Birdshot-Pinoy indie strong contender but needs blast to be noticed

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By Anna Ven Sobrevinas

The Philippines’ bet for next year’s Academy Awards revolves around an eagle, a shotgun, and a doe-eyed girl.

Written and directed by young filmmaker Mikhail Red, this is the trifecta that started this year’s indie thriller Birdshot and the creative whirlwind that awaits the movie-goer.

Maya (Mary Joy Apostol), the daughter of farmer and care-taker Diego (Ku Aquino), mistakenly shoots a protected Philippine Eagle in a reservation. Consequently, this unveils secrets weaved deep within Filipino society and culture.

“The idea of Birdshot came from a news article I read. A farmer shot, killed and ate a Philippine eagle,” said Red. “He was jailed for it even though he claimed he was unaware of the crime. I saw it as a tragic situation for both the conservationists and these uneducated communities living in the fringes of wilderness.”

Prior to being assigned with the Haribon (Philippine eagle) case, local cops Mendoza (John Arcilla) and Domingo (Arnold Reyes) were investigating another case in the gray area between upholding one’s moral fiber and conveniently sweeping problematic matters under the rug. Just to keep away the heat from the chain of command and outside pressures.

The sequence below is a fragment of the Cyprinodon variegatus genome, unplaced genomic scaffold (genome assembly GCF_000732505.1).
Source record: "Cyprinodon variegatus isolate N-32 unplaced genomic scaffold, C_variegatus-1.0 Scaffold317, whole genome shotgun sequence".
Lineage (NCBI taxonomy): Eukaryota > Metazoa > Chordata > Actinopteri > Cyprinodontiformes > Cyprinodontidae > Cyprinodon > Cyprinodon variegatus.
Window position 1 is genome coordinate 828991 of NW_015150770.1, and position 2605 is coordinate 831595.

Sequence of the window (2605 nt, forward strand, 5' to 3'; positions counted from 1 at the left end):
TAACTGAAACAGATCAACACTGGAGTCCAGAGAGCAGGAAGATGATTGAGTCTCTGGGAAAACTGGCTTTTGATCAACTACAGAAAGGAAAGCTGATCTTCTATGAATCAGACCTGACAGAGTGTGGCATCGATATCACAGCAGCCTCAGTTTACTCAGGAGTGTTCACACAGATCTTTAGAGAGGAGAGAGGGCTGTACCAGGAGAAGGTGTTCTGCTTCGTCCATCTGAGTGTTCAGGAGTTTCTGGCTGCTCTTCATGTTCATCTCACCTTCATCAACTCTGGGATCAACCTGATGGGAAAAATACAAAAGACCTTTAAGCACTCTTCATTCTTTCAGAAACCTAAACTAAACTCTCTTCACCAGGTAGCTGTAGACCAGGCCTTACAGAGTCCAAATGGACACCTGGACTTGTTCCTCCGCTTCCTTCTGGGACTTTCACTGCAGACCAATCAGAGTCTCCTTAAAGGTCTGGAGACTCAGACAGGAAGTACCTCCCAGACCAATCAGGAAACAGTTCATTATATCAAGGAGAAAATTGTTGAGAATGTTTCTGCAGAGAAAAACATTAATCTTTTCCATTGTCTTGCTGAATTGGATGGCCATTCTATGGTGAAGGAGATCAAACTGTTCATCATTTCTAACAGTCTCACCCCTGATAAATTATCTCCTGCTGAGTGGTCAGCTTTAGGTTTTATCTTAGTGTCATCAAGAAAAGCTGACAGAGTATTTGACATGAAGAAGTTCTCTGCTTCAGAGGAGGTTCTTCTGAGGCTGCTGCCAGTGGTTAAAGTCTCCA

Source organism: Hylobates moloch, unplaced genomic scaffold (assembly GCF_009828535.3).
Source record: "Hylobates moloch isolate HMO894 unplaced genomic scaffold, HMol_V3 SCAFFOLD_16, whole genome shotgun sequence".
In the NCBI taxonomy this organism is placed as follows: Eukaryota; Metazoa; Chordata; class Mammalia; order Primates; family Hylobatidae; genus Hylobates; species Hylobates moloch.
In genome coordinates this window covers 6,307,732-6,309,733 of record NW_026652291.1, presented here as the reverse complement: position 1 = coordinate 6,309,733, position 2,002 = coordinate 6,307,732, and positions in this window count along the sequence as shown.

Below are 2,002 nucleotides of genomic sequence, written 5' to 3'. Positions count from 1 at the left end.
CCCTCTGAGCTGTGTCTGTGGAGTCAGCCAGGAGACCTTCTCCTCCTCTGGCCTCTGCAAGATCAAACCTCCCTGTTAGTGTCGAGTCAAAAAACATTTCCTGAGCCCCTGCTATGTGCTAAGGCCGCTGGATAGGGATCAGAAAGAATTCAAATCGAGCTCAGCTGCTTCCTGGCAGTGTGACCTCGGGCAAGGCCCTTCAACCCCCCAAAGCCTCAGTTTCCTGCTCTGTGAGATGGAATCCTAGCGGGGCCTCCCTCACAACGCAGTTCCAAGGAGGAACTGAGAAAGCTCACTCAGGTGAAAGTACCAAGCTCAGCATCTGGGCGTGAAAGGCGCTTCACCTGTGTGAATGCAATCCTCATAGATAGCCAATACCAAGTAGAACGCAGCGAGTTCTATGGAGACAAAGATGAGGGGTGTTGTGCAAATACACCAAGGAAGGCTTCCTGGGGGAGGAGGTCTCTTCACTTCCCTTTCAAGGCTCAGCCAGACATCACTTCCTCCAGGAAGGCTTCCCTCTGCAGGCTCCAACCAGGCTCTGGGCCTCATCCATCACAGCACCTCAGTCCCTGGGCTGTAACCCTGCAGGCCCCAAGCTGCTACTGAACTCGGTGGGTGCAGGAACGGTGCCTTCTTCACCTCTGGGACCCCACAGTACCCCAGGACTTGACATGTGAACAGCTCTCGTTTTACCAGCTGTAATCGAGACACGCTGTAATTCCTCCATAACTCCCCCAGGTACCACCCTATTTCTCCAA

“I like to tell stories about morally ambiguous characters, likeable criminals and corrupt cops, where there is no clear line between protagonists and antagonists,” added Red.

“Everyone is just a victim of the system, making difficult decisions to survive in the food chain of society.”

Truly one of the break-out Filipino films this year, Birdshot won Best Picture in the Asian Future category at the 29th Tokyo International Film Festival. The film was a recipient of a production grant from the Doha Film Institute, and won the CJ Entertainment (South Korea) prize from the Asian Project Market. Birdshot was produced by Pamela Reyes of PelikulaRED, and executive produced by TBA Studios (the film production company behind Heneral Luna).

“International awards and festivals give recognition, weight, and merit to a film,” said Reyes. “The more prestigious the festival is, the better lifespan it will give to the film.”

All of these accolades are critical in building up the film’s chances of being officially selected as a contender under the ‘Foreign Language’ category.

“For one thing, there are almost 100 entries in the world vying for the final five selection,” she said. “These entries have varying merits: winners of A-list festivals, blockbuster hits, low-budget indies, films with famous actors, films with famous directors, etc.”

The recently concluded Los Angeles Philippine International Film Festival (LAPIFF) closed with Birdshot. The best was the last and it won Best Picture along with the film Imbisibol.

Veteran actor Ku Aquino attended the screening and he recounted asking Red about his casting style.